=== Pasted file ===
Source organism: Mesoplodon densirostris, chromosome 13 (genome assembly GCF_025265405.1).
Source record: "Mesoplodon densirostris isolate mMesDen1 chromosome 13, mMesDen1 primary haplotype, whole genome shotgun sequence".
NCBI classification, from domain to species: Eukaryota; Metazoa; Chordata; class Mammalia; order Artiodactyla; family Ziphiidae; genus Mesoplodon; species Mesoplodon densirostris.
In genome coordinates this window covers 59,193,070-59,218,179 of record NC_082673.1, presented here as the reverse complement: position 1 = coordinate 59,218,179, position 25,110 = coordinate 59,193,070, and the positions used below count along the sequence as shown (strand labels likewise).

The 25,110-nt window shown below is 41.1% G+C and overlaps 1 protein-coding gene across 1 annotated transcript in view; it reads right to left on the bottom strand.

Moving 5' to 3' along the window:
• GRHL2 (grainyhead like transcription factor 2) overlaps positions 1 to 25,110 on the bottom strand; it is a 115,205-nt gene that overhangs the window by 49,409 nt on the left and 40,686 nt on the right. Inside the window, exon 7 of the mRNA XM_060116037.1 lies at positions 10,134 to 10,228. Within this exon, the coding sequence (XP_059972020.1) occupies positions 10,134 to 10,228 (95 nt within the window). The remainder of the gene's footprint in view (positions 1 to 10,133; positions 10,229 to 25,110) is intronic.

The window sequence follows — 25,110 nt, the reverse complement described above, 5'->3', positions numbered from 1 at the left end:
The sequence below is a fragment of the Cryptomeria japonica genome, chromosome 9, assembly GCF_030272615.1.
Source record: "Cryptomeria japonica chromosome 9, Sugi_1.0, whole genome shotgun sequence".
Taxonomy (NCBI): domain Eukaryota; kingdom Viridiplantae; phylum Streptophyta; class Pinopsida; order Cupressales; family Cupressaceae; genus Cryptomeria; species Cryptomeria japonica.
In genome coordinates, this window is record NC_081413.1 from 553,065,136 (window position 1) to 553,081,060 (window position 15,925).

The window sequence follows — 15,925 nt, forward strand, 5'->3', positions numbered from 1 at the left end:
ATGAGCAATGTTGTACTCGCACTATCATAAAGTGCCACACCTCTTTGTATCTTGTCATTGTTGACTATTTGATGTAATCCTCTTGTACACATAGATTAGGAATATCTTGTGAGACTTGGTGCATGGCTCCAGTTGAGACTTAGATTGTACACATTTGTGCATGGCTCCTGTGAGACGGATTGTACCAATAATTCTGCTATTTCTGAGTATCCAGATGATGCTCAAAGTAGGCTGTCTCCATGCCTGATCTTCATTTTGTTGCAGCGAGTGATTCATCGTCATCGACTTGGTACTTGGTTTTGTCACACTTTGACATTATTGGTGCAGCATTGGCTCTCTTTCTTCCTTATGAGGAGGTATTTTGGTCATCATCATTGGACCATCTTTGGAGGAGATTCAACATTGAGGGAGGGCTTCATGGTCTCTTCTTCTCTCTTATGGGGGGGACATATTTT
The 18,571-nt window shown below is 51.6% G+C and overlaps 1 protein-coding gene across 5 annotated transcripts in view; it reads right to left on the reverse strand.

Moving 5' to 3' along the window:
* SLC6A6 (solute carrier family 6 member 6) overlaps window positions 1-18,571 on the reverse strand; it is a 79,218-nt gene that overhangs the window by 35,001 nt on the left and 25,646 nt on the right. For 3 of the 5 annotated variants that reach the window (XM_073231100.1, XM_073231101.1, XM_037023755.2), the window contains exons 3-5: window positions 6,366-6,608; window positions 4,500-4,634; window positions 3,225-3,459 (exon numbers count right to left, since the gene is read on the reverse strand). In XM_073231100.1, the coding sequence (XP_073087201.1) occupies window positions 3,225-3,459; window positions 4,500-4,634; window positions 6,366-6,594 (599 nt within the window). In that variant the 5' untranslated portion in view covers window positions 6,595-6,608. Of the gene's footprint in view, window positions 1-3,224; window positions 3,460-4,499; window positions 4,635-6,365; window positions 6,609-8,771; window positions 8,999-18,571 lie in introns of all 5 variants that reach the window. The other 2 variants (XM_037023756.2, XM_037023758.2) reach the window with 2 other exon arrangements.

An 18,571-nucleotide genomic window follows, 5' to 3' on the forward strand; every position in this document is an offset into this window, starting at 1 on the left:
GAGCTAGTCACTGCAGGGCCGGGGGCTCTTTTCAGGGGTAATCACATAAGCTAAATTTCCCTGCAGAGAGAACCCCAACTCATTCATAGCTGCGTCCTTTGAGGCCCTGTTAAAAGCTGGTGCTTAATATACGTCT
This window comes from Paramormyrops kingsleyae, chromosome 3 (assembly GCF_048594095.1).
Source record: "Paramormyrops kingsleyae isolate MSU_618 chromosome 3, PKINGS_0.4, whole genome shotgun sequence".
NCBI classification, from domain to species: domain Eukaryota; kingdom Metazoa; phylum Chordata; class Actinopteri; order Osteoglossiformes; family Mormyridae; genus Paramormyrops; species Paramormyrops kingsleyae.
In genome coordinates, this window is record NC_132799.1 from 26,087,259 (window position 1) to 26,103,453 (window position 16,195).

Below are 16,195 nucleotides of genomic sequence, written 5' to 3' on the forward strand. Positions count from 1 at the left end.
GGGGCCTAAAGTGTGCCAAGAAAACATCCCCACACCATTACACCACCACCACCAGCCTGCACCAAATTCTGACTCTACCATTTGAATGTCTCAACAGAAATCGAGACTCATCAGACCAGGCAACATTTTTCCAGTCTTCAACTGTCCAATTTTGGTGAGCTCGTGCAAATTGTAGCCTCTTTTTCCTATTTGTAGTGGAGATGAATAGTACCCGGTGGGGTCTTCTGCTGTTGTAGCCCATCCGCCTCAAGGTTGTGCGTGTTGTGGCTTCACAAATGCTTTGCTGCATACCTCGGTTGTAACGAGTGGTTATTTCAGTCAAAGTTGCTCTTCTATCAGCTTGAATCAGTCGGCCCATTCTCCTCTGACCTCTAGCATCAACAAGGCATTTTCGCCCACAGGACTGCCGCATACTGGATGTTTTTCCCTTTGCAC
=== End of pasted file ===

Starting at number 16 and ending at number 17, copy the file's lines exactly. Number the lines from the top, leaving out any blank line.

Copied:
Moving 5' to 3' along the window:
* SLC6A6 (solute carrier family 6 member 6) overlaps window positions 1-18,571 on the reverse strand; it is a 79,218-nt gene that overhangs the window by 35,001 nt on the left and 25,646 nt on the right. For 3 of the 5 annotated variants that reach the window (XM_073231100.1, XM_073231101.1, XM_037023755.2), the window contains exons 3-5: window positions 6,366-6,608; window positions 4,500-4,634; window positions 3,225-3,459 (exon numbers count right to left, since the gene is read on the reverse strand). In XM_073231100.1, the coding sequence (XP_073087201.1) occupies window positions 3,225-3,459; window positions 4,500-4,634; window positions 6,366-6,594 (599 nt within the window). In that variant the 5' untranslated portion in view covers window positions 6,595-6,608. Of the gene's footprint in view, window positions 1-3,224; window positions 3,460-4,499; window positions 4,635-6,365; window positions 6,609-8,771; window positions 8,999-18,571 lie in introns of all 5 variants that reach the window. The other 2 variants (XM_037023756.2, XM_037023758.2) reach the window with 2 other exon arrangements.